Then came “the Millennials,” as Brown affectionately refers to the folks behind West Street Recovery, a disaster-recovery nonprofit that sprung to life in Harvey’s wake. Many of West Street’s members are closer in age to Brown’s great grandchildren – the oldest of whom is 13 – than they are to Brown. But as “the Millennials” started patching up Brown’s roof, she realized she had a lot in common with her young neighbors: They were all frustrated by the government’s slow disaster response; and they all wanted to become part of a process that could help others in a more efficient and beneficial way.
She continued volunteering with the organization even after her home was repaired. In 2020, she joined its staff. Now, her home is one of the 10 community hubs.
During a rainstorm this July, Brown looked out her window and saw that in the dark of the storm, the only lights in the neighborhood were coming from her house. So she opened her doors. (Or, she opened them wider anyway – most of Brown’s neighbors know the garage door is always open, and there’s usually an empty lawn chair waiting for someone to come sit for a spell talk over coffee.)
“We had a good time,” said Brown, who became a figurative and literal light in the kitchen for her neighbors that night. “We popped popcorn. We watched TV. We talked. People charged their phones, and those who had to go to work were able to shower.”
She grabbed sleeping bags from her stash in the garage, and a load of quilts to lay on the floor.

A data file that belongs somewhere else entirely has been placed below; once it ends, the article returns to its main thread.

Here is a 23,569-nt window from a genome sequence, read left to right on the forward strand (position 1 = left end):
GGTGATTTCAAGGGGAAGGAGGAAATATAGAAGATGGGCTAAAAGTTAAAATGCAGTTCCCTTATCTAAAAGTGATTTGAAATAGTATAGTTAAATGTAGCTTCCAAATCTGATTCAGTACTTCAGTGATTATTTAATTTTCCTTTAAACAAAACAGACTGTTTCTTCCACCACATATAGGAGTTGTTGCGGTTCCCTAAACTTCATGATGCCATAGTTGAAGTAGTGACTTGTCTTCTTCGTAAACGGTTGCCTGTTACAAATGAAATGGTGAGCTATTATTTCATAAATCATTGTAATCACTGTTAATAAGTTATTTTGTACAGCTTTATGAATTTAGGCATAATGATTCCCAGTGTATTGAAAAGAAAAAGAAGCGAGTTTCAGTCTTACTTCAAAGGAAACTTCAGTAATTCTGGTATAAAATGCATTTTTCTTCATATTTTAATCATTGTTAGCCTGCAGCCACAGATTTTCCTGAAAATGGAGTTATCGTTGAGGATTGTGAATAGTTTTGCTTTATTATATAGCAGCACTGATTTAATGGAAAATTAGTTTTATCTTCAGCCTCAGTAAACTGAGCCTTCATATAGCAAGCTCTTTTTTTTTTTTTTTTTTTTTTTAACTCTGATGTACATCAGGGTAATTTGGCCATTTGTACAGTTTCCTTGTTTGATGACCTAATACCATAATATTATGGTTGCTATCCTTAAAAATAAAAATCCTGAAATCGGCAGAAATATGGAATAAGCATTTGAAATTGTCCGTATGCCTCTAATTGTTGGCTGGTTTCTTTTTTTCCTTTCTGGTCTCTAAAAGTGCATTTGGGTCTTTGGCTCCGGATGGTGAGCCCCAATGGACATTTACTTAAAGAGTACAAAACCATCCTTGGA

“Everyone settled down by about 12:30, 1 o’clock, and we went to bed,” she said. When the morning came, the neighbors who’d slept on the newly installed, post-Harvey floors in her living room beat Brown to the kitchen to brew her morning coffee.
As power was restored, Brown’s neighbors trickled on home, and Brown thanked the heavens that she never had to bust out that dreaded kayak she keeps in her garage for true water-logged emergencies. There’s plenty of other just-in-case necessities in there, some that can help in a freeze – like hand and foot warmers – and others that are better suited for blackouts caused by extreme heat like solar-powered fans.
“Climate change is exacerbating everything, and we don’t know what’s liable to hit at any given time,” Brown said. “So we’re updating and adding more stuff all the time.”
A scalable solution
Brown has a lot to say about the lack of systemwide help she and her neighbors have received from government agencies in the wake of recent disasters.
“No one comes in and asks the neighborhood what they want,” she said. “They sit in their ivory-covered tower and look at data from 10 or 15 years ago, and tell you what you might have needed 10 or 15 years ago.”
But this hub program works for now, she said. And while they’re currently funded through the Hive Fund grant, there appears to be a pathway to create even more hubs in neighborhoods across Houston.
“This is something that the city and the county are applying to the federal government under the Inflation Reduction Act to bring hundreds of millions of dollars down into the state to build out these more resilient grid infrastructure systems,” said Hive Fund’s co-leader Erin Rogers, a Houston native. That includes a $5 million carve-out in Harris County’s application to the federal government, which was filed just last week, to “scale up the hub homes idea to make sure it’s not just growing in northeast Houston, but across the whole county.”
That’s an exciting idea for Brown, who has always wanted her endeavors to shape her world in ways both small and big.
Frankly, it’s an exciting idea for all of us who have lived with anxiety since our grid collapsed in 2021, leaving us to fend for ourselves in a brutal – and fatal – freeze.
Just imagine if, the next time you’re asked to conserve energy during a heatwave or a freeze, you could spot a light in the kitchen at a hub house in your neighborhood.
Brown thinks that having open doors to a safe space is just the right thing for a neighbor to do. And so she’s fighting for a city that can support hundreds of these havens. Because as a 13-year-old, “B” student branded a rebel once said: “If it’s not right, I’m going to fight.”